Infective endocarditis (IE) is an increasingly common disease associated with significant morbidity and mortality. It is known that the incidence of IE has been rising globally, but the reasons for this rise are not fully understood. This study sought to investigate the epidemiology of IE in a UK population, with a review of mortality outcomes based on current clinical practice.
Infective endocarditis (IE) is a relatively rare disease; however, it is becoming increasingly common and is associated with significant morbidity and mortality.1 A recent meta-analysis has revealed that the epidemiology of IE has evolved over the last five decades,2 with significant global variation. Several large epidemiological studies show that the incidence of IE is increasing, particularly in male and elderly patients.3-5 There have also been changes in the microbiology of IE with staphylococci overtaking streptococci as the most frequent causative organism.6 There are few recent studies describing the incidence or epidemiology of IE in the UK. We carried out a retrospective analysis of IE cases from 2010 to 2017 in a rural district general hospital.
We conducted a retrospective analysis of the medical records of patients who were treated for IE at a rural district general hospital in Herefordshire between 1 January 2010 and 31 December 2017. All patients aged over 18 years, who were diagnosed with IE, were included in the study.
Demographic, clinical, microbiological and clinical outcome data were gathered from patients’ medical records. Incidence rates were calculated as the number of IE cases per 100,000 person-years, with the assumption that the entire adult population of Herefordshire was at risk. The denominators of age- and sex-specific person-years were derived from Herefordshire census data.
A multi-variable Poisson regression model was used to determine if there was a significant temporal trend in the incidence of IE over the study period. Age, sex and year were entered into the model as explanatory variables. A p value of less than 0.05 was considered significant.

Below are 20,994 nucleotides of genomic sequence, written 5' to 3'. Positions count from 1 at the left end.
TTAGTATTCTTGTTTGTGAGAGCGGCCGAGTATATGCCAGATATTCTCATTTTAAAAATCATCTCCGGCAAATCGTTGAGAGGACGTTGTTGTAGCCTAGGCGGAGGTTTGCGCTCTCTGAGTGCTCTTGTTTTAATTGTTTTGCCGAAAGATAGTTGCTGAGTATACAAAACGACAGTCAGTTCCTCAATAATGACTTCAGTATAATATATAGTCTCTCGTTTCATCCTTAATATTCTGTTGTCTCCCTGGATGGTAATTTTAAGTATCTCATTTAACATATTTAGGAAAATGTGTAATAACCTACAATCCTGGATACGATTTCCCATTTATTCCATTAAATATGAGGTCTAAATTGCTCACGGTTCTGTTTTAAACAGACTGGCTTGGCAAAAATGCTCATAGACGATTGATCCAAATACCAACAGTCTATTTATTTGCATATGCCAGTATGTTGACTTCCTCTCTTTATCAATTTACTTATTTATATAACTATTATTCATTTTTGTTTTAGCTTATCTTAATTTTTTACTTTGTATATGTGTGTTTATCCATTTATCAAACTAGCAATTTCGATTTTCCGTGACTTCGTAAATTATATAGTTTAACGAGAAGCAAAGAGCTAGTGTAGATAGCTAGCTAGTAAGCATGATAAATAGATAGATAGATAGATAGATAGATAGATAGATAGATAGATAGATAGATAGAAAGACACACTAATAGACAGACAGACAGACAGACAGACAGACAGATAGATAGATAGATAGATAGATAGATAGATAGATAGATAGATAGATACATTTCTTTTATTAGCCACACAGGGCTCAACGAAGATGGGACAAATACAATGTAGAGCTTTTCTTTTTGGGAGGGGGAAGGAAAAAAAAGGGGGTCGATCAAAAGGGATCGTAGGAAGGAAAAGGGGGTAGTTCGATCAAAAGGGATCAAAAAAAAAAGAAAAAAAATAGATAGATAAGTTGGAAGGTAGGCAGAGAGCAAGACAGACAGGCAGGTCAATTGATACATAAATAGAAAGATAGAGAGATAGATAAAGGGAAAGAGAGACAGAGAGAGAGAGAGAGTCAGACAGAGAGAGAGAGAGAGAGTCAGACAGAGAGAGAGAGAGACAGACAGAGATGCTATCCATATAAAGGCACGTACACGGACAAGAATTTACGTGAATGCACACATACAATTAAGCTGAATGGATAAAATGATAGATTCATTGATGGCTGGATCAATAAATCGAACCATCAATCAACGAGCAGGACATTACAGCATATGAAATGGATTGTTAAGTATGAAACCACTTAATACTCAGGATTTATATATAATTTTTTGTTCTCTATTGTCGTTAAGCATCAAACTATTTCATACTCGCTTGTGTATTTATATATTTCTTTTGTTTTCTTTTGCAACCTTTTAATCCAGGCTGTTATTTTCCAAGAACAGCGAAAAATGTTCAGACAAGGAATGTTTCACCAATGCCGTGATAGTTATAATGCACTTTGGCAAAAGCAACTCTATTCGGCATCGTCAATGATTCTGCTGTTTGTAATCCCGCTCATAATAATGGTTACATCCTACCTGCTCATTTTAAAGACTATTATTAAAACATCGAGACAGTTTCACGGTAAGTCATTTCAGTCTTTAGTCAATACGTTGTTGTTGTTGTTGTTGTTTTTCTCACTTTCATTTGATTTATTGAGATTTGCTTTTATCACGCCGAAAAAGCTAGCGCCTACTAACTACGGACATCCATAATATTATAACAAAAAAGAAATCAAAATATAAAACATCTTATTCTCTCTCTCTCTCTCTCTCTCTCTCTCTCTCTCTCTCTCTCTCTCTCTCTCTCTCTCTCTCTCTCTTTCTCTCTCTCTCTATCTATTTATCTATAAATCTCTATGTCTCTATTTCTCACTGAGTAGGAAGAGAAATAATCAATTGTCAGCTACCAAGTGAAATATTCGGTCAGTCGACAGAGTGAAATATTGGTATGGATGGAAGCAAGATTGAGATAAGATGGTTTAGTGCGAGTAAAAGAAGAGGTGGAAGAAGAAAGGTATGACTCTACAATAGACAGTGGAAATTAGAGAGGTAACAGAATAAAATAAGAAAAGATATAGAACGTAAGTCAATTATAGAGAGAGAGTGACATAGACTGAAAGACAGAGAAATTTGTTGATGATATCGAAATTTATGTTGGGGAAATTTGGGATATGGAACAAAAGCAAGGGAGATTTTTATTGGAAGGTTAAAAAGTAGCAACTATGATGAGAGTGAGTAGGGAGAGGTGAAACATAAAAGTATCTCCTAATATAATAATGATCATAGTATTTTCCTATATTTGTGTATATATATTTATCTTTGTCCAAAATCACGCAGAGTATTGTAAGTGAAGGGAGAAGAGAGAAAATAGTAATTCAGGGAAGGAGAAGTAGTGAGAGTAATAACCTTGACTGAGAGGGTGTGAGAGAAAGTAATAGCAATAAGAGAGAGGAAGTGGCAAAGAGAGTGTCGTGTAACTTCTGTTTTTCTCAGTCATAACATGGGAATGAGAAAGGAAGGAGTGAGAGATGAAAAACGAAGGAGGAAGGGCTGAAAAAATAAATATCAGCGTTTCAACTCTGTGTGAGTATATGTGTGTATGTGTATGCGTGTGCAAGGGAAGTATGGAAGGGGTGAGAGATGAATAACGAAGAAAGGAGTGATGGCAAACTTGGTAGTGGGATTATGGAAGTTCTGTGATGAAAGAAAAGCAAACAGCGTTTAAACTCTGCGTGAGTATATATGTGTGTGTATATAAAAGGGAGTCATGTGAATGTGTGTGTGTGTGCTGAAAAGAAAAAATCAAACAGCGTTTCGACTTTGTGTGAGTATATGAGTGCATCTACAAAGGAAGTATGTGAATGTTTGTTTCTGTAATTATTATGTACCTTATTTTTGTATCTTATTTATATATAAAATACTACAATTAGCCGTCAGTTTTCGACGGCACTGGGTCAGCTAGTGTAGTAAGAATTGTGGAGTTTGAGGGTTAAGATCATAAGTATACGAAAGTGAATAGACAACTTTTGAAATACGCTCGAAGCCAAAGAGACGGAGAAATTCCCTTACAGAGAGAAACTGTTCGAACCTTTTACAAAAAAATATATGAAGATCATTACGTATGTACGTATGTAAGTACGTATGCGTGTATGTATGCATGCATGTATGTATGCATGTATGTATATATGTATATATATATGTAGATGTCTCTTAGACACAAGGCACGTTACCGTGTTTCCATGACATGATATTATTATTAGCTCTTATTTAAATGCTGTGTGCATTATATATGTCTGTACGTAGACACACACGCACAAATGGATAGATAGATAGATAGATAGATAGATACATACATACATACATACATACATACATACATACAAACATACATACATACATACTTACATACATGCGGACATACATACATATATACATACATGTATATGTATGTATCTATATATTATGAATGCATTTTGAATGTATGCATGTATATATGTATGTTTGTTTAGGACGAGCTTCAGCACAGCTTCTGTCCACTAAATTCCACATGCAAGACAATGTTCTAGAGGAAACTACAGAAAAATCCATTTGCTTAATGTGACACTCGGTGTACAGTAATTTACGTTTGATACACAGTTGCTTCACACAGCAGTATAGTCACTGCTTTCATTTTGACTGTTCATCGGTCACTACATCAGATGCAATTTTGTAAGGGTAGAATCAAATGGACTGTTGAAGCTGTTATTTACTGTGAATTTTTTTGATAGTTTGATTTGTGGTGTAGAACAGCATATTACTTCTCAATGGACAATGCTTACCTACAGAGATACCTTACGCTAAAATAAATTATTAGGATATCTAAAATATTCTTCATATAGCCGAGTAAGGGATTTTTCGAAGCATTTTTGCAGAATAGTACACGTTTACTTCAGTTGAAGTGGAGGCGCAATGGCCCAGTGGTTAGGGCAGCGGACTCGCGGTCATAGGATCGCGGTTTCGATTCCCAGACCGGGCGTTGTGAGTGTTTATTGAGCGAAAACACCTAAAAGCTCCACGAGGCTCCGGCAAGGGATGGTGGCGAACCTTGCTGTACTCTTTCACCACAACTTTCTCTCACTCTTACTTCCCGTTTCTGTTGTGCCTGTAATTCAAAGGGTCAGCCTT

Forty-eight cases of IE were identified over the study period. These cases represented 46 patients, two of whom were treated for IE twice during the study period. Forty cases were from patients resident in Herefordshire. The remaining eight cases were patients resident in counties bordering Herefordshire.
The total age- and sex-adjusted incidence rate of IE over the study period was 3.4 cases per 100,000 person-years. Poisson regression showed a statistically significant increase in the annual incidence of IE in Herefordshire between 2010 and 2017 (95% confidence intervals [CI] 1.011 to 1.416, p=0.036) (figure 1).
IE was more common in males (62.5%) than females (37.5%). Native valve disease was the most common predisposing risk factor for IE (43.8% of patients). Thirty-one percent of patients had a prosthetic valve (n=15). Other predisposing conditions included congenital heart disease (14.6%), previous IE (12.5%), presence of an implantable cardiac device (12.5%), intravenous drug use (8.3%) and hypertrophic obstructive cardiomyopathy (HOCM) (2.1%).